Ekottara Agama 20.6

 

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 [i]‘Thus have I heard.

At one time the Buddha was staying in Śrāvastī, at Jetṛ’s Grove, in Anāthapiṇḍada’s Park. Then the Exalted One said to the bhikṣus:

There are person(s) who are lazy (kusīda), who do not embark on[ii] virtuous actions (sucarita) and who in their deeds (kriyā) meet with misfortune (vyasana); on the other hand, there are those who are capable of not [succumbing to] laziness, who put effort (vīrya) into [what is to be done] and who are most accomplished (praṇīta) in respect of all that is karmically wholesome so that there is an increase in what is [truly] advantageous.

Thus [with reference to the latter persons] it will take the bodhisattva Maitreya thirty aeons until he becomes a Buddha by realising full and complete enlightenment. All on his own (ātmanā) he will make use of the force of effort (vīryabala) and utmost determination[iii] so that in future [he], Maitreya, will be [my successor].

Also in the past, innumerable beings, like the sands of the [River] Gangā, [became] foremost arhats,[iv] Fully and Completely Enlightened Ones. All of them succeeded in realising Buddhahood on account of their utmost determination.

With the help of this “skill in means” (upāyakauśalya) one should know that laziness is conducive to suffering, leads to miserable destinies (durgati) and in one’s deeds one will meet with misfortune. If [on the other hand] one is capable of utmost determination and of putting forth effort, all that is karmically wholesome, all virtues [will be accomplished] so that there will be an increase in what is [truly] advantageous.

Therefore, O bhikṣus, you should be mindful of putting forth effort and do not be negligent. Thus, bhikṣus, you should train.

After listening to the Buddha’s words, the bhikṣus were pleased and respectfully applied themselves to practice.’[v]

 



[i] CBETA, T02, no. 125, p. 600, a17-28. This translation originally published as Ekottarāgama XXVIII, Buddhist Studies Review 18.2, 2001, p 223. Translated from the Chinese version by Thích Huyên-Vi and Bhikkhu Pāsādika in collaboration with Sara Boin-Webb.

[ii] Lit.: ‘sow/beget’ - √vap.

[iii] ## means ‘intrepid, undeterred’, Hirakawa s.v. (p.474b) gives abhyutsāha, ‘utmost determination’.

[iv] Tentatively: ###     - agrārhat (cf. agraśrāvaka).

[v] As for this sūtra, Akanuma, Hayashi and Lancaster refer to Divy, p.481 (=Divy(V), p.313). The Divy story is the Rūpāvatyavadāna, summarised in M. Winternitz, A History of Indian Literature II, Delhi 1983 (revised ed.) p.278 f. (in Winternitz the bodhisattva heroine is Rūpavatī instead of Rūpāvatī). The only common feature, however, found in the present EᾹ sutra and in Divy is the mention of the bodhisattva Maitreya. Whilst in the latter text Maitreya advances towards Buddhahood for forty kalpas, in EĀ it takes him thirty aeons to do so; the moral in EᾹ is that determination and vīryabala should be aspired to whereas in Divy dānapāramitā, the perfection of liberality, is extolled.  The Divy passage has – apart from the EᾹ Gilgit fragments (Tripathi, p.,81, § 18.21 (not in Ōkubo)) – close parallels, as pointed out and quoted in Tripathi, p.159 ff.: It, p.18 f.: Turfan fragments, § 18.2; Avadānaśataka (Vaidya ed.) p. 80f. However, unlike Divy, in none of the latter places is Maitreya mentioned.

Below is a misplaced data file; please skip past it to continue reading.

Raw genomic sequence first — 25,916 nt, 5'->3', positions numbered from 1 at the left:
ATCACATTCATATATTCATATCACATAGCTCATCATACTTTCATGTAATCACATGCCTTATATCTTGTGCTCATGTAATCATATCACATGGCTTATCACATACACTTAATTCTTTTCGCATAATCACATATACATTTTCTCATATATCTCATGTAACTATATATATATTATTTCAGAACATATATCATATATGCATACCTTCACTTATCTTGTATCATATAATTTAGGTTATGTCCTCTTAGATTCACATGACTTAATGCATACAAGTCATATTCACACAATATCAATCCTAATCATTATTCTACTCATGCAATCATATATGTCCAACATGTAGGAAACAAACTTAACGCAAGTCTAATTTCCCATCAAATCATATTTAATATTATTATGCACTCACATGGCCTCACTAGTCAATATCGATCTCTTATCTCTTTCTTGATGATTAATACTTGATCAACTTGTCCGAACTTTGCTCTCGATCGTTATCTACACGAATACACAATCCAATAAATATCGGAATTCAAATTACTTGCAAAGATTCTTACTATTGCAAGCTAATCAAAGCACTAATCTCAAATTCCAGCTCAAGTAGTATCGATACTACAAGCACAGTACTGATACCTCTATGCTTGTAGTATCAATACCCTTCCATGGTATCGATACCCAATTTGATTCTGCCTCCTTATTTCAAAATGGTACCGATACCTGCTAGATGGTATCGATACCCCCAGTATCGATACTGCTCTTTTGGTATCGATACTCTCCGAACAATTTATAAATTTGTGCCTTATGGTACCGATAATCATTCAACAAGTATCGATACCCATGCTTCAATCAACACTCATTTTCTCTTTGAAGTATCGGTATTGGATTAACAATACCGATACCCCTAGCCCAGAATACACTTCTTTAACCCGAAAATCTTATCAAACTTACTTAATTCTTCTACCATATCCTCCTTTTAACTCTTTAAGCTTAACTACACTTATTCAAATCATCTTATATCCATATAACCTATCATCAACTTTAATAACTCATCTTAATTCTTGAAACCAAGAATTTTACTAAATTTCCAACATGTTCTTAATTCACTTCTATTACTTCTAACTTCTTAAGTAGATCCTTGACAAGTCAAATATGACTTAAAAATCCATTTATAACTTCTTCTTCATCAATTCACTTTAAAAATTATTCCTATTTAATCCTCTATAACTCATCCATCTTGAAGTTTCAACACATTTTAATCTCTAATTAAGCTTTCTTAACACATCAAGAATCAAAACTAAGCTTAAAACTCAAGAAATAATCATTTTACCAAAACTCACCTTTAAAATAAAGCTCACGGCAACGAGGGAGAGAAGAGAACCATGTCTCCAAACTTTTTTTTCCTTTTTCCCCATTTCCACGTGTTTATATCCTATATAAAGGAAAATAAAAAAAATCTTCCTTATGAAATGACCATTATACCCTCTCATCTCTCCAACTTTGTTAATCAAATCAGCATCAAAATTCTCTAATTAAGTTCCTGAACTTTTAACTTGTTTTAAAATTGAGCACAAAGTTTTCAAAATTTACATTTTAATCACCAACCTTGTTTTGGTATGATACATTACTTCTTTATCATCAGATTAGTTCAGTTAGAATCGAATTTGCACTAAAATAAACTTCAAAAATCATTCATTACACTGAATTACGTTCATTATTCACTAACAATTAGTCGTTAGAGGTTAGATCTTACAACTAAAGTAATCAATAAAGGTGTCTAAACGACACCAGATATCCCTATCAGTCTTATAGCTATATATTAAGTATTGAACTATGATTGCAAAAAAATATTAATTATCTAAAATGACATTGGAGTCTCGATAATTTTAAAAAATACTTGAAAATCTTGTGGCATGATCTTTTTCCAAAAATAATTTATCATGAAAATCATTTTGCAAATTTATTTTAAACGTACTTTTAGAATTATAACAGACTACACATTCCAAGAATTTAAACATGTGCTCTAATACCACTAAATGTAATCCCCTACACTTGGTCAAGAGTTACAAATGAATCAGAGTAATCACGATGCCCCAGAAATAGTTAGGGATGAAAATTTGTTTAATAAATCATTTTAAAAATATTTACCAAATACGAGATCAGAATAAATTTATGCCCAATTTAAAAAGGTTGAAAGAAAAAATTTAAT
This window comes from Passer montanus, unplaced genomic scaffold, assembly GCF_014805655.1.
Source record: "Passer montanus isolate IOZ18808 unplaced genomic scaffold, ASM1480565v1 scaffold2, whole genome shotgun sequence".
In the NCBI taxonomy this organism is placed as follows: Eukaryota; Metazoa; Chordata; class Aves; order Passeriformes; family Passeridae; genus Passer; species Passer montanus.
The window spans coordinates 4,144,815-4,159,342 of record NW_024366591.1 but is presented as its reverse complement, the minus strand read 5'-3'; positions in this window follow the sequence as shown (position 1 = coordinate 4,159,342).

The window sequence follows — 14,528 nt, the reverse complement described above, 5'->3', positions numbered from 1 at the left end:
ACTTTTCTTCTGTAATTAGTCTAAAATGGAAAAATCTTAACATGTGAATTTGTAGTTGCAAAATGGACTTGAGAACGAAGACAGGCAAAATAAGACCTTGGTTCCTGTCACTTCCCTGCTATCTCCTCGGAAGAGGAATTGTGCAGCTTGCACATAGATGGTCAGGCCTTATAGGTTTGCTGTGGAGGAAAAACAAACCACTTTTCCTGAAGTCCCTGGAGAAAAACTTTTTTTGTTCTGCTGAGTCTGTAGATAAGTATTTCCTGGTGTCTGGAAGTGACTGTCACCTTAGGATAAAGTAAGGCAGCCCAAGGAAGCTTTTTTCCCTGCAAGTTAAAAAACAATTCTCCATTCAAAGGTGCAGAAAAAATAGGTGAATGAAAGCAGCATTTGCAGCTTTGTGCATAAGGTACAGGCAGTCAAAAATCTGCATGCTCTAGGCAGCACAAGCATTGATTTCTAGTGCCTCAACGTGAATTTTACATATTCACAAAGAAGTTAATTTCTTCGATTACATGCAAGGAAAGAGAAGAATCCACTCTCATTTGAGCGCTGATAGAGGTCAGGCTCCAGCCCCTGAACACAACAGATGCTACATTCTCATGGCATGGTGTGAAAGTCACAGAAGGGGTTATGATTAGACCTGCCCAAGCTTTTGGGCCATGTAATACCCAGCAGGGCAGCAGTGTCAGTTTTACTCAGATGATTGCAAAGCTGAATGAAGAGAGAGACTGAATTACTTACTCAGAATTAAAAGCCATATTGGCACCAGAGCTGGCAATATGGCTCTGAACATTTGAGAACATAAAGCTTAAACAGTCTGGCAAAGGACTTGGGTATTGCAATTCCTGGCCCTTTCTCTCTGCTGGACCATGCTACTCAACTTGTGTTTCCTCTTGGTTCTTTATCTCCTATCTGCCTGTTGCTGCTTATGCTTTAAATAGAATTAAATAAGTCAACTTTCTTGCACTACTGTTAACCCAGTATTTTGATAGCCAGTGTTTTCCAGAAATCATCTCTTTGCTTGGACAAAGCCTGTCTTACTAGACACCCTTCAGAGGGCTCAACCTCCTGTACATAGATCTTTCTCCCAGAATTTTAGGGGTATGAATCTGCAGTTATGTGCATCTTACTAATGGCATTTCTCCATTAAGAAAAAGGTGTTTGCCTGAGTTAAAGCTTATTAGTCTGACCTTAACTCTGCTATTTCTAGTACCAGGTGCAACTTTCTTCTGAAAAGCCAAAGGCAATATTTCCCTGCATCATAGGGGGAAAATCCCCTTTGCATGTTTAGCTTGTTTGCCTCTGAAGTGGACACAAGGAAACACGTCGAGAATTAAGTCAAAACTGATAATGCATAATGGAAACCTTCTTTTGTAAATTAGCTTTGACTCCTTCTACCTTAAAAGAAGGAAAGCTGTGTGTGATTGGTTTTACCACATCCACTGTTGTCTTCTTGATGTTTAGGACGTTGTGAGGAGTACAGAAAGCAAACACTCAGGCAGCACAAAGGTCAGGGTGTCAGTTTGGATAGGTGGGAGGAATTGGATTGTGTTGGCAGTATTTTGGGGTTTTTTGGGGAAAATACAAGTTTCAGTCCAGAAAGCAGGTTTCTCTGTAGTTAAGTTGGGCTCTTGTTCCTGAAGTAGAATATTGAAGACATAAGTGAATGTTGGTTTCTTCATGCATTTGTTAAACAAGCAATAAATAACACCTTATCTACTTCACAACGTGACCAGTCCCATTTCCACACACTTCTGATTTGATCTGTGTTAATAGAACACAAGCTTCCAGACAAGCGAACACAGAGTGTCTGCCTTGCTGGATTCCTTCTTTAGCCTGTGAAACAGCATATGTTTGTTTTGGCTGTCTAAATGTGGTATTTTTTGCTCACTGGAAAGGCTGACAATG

Another interesting feature in EᾹ is the Mahāyāna simile of the sands of the Ganges (Gaṅgānadīvālukāsama) which is employed, for instance, in the Kāśyapaparivarta (A. von Stael-Holstein ed., sections 158, 159) or in the Laṅkāvatāra Sūtra (B. Nanjio ed., pp.229-34). Cf. also D.T. Suzuki, Studies in the Laṅkāvatāra Sūtra, London 1930, 57,pp.148-53 on ‘The Parable of the Sands of the Ganga’. When comparing the EᾹ and the Kāśyapaparivarta Gaṅgā sand simile and the Laṅkāvatāra ‘parable’ with each other, the EᾹ simile appears to be the most rudimentary, in a unique manner substituting ‘innumerable beings, like the sands …’ who became Buddhas for the rather limited traditional number of prehistoric Buddhas. A very elaborate treatment of the same simile which Suzuki considers a parable is the above-mentioned Laṅkāvatāra passage, setting forth in this place mainstream Mahāyāna soteriology-cum-philosophy.